There are a number of miscellaneous amendments to various Acts provided for in the Bill. Part 6 covers amendments to the Sustainable Energy Act 2002. Section 17 provides for amendments to the 2002 Act regarding appointments to the Sustainable Energy Authority of Ireland, SEAl, board. Section 20 of Part 7 covers amendments to the National Oil Reserves Agency, NORA, Act 2007 and inserts a new subsection 43A, which provides for the exchange of information on oil data and payment of NORA levies. Section 22 of Part 7 discusses biofuel obligation account holders, certification and the publication of determinations on NORA's website. Section 24 provides for an increase to the deadline for NORA issuing notices to 75 days from 35 days, therefore increasing flexibility. Most of these changes seem welcome enough.
An important element of the Energy Bill 2016 is the reference to our cross-Border trade in electricity as per Regulation (EC) No. 714/2009 regarding such exchanges. Part 4 of the Bill amends the Act of 1999 to provide for such changes to the single electricity market in the Republic and the North. Of course, in March 2009, we had an historic moment when EirGrid purchased System Operator for Northern Ireland, SONI, which is the transmission system operator, TSO, in the North. This is something many of us interested in energy during the 2000s thought might happen, and this was ultimately good for energy security on the entire island. Together, they operate as the single electricity market operator, SEMO, throughout the whole island. The question must be asked as to whether the Department has been tasked with examining what impact Brexit might have on this. This is something we will have to watch very closely because there have been many important initiatives to increase energy transfers between North and South and between the two islands. Quite clearly, it is a core concern that we retain the security we have at present. What impact will Brexit have on the single electricity market for the island of Ireland?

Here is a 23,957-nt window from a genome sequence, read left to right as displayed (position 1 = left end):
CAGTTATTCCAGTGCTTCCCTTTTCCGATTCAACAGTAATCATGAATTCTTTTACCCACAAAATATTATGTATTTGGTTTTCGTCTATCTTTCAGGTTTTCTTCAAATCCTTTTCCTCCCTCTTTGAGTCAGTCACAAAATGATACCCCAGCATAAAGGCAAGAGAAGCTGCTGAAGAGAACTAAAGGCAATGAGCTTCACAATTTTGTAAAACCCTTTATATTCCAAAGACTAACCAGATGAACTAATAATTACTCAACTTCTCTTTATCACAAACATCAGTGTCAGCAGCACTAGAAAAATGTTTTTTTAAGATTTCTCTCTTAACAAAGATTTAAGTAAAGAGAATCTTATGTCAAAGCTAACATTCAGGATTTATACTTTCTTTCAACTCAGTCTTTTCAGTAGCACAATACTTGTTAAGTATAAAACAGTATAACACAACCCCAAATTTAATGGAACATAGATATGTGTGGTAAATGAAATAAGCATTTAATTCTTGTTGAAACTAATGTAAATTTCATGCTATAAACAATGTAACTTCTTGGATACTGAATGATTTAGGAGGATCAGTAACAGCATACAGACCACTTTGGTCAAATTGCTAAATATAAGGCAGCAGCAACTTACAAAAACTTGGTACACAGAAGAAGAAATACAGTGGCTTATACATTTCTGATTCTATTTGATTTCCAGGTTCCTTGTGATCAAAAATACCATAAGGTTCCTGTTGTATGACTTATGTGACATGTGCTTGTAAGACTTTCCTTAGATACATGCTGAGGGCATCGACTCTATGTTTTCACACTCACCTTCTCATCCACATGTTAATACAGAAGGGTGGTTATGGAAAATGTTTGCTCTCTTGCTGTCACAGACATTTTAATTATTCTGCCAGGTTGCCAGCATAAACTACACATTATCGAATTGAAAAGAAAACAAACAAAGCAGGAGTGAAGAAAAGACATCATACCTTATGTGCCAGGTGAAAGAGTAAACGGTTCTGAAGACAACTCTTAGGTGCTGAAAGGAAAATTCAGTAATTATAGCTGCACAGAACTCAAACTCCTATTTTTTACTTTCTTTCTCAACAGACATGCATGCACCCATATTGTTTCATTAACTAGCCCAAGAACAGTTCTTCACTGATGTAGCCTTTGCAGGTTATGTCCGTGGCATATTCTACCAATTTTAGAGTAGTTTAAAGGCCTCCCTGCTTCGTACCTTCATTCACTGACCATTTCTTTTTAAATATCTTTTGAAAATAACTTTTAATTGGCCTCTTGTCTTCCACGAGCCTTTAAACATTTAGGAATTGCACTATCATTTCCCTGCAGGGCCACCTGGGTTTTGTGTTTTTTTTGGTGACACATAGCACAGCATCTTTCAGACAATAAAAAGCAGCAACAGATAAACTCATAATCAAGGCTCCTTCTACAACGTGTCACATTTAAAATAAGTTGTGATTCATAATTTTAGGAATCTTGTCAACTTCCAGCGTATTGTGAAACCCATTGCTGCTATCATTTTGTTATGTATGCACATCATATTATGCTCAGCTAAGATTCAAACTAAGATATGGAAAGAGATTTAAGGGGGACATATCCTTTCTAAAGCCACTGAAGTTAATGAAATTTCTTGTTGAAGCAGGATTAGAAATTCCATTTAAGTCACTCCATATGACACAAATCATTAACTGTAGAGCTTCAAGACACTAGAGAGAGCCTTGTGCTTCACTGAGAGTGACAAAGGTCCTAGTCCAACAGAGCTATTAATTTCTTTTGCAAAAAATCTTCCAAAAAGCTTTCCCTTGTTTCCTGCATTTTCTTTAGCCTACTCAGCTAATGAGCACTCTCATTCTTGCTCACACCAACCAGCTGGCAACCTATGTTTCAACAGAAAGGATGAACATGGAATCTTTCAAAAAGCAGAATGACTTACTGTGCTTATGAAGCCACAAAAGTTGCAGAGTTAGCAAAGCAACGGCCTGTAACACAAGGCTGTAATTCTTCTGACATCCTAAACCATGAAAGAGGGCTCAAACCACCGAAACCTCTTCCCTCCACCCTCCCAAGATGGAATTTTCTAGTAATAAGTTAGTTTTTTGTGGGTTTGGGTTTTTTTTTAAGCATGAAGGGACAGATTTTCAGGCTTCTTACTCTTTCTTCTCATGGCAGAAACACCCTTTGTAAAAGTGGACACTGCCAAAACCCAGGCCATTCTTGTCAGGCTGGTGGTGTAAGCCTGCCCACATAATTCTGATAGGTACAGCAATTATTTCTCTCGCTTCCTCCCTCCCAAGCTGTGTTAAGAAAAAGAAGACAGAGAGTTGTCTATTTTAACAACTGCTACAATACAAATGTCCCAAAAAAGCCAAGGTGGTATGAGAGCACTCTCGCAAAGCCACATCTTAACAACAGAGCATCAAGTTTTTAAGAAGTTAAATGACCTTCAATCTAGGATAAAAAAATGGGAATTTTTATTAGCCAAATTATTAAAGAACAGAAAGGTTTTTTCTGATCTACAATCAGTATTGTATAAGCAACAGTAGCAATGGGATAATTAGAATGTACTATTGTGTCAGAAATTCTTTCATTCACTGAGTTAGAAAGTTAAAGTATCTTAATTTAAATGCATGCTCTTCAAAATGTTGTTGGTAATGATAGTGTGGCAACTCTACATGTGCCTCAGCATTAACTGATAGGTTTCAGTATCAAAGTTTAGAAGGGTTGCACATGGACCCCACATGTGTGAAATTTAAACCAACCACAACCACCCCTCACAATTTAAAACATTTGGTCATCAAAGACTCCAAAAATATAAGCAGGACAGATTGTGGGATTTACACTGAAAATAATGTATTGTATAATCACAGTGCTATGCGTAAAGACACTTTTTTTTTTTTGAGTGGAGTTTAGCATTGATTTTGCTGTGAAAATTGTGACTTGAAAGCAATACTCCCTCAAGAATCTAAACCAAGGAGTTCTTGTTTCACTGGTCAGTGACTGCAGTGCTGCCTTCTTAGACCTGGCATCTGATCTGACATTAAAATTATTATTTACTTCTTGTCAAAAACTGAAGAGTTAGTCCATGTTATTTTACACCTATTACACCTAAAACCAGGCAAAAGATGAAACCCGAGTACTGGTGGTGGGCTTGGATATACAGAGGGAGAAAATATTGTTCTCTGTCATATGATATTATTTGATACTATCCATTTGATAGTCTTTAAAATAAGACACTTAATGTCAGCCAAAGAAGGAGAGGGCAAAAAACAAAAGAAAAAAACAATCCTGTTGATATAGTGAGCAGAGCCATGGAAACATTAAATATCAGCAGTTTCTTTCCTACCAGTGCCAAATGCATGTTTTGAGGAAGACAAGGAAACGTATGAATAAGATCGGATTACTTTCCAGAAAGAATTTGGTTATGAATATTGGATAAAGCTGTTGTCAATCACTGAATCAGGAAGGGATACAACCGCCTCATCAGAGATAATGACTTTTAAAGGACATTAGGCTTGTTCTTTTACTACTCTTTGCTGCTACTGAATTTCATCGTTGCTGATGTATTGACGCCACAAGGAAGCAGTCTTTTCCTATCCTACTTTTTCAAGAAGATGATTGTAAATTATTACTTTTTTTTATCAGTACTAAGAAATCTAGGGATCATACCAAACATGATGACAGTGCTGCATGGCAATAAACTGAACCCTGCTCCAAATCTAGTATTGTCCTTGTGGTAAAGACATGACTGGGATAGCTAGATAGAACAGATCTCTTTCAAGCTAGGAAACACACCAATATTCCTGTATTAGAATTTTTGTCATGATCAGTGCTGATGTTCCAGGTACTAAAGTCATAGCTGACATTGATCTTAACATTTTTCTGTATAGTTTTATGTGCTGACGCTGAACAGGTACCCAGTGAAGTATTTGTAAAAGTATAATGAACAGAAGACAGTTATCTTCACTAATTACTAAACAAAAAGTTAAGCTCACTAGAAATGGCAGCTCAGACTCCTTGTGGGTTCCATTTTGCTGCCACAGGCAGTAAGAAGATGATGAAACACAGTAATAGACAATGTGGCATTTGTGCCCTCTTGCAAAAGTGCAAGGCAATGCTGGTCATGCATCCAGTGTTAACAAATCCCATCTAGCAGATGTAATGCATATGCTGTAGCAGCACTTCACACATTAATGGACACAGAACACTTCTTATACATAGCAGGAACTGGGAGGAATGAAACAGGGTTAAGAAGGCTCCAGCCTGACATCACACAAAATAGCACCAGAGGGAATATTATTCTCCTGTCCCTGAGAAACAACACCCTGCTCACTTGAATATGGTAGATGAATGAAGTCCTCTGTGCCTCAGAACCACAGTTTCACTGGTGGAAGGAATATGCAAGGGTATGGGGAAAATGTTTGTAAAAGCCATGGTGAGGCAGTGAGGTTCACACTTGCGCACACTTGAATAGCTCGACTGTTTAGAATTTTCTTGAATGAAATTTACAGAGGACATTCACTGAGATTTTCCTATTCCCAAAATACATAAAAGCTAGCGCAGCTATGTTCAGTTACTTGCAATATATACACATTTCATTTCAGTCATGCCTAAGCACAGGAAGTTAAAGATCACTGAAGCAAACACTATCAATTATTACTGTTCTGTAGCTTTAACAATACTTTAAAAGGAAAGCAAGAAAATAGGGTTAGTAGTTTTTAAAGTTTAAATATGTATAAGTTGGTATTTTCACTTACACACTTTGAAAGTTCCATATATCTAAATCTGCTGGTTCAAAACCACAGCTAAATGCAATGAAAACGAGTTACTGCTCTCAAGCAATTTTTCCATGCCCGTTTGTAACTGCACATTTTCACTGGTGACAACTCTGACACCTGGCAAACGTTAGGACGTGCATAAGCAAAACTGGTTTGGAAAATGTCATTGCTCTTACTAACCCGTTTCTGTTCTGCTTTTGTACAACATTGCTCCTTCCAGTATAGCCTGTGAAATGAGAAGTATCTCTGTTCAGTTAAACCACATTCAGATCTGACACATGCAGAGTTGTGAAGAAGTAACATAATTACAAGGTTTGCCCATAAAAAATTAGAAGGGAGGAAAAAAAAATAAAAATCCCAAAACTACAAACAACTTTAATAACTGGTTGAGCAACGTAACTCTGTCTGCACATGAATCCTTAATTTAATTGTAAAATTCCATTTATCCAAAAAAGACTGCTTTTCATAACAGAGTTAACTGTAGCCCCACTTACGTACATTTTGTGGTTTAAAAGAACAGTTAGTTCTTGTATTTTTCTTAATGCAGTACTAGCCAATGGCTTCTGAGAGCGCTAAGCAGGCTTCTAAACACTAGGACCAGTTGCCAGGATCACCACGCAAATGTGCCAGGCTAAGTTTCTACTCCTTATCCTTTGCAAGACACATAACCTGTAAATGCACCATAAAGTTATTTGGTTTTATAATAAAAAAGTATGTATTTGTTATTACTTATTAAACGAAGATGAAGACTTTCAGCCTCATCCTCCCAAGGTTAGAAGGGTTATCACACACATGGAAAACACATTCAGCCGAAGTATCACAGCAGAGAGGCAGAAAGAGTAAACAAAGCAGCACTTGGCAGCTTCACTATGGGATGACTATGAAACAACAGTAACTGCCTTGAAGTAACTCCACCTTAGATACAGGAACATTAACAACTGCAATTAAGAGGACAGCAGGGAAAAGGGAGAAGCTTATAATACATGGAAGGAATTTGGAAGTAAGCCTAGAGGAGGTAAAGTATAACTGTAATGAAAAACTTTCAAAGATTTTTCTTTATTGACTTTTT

I welcome the inclusion of section 16 in Part 4 relating to an energy strategy statement. This provides for the submission of a three-year energy strategy statement to the Minister, which must be laid before the Houses of the Oireachtas and subsequently published on the commission's website. The area of energy is something in which most citizens have quite a strong interest. It is a very interesting portfolio. The former Minister, Deputy Eamon Ryan, is sitting behind me. Constituents have drawn to my attention the achievement of Portugal in running on its own power for a particular period and how it had joined other EU countries in having had its major power grid powered by domestic renewable energy. I believe other countries have passed this milestone. This will be a big challenge for the Minister with regard to his climate change designation.
Another issue which has been raised, and to which the Minister might refer, is when he will become the Minister for bins. As somebody said, he has been given a hospital pass by the Government scrum-half, the Minister, Deputy Simon Coveney. That rugby ball is now heading across to his hands. I was asked by the Department today to refer issues to the Minister, Deputy Simon Coveney. Perhaps the Minister might give us an indication as to when he will catch the ball.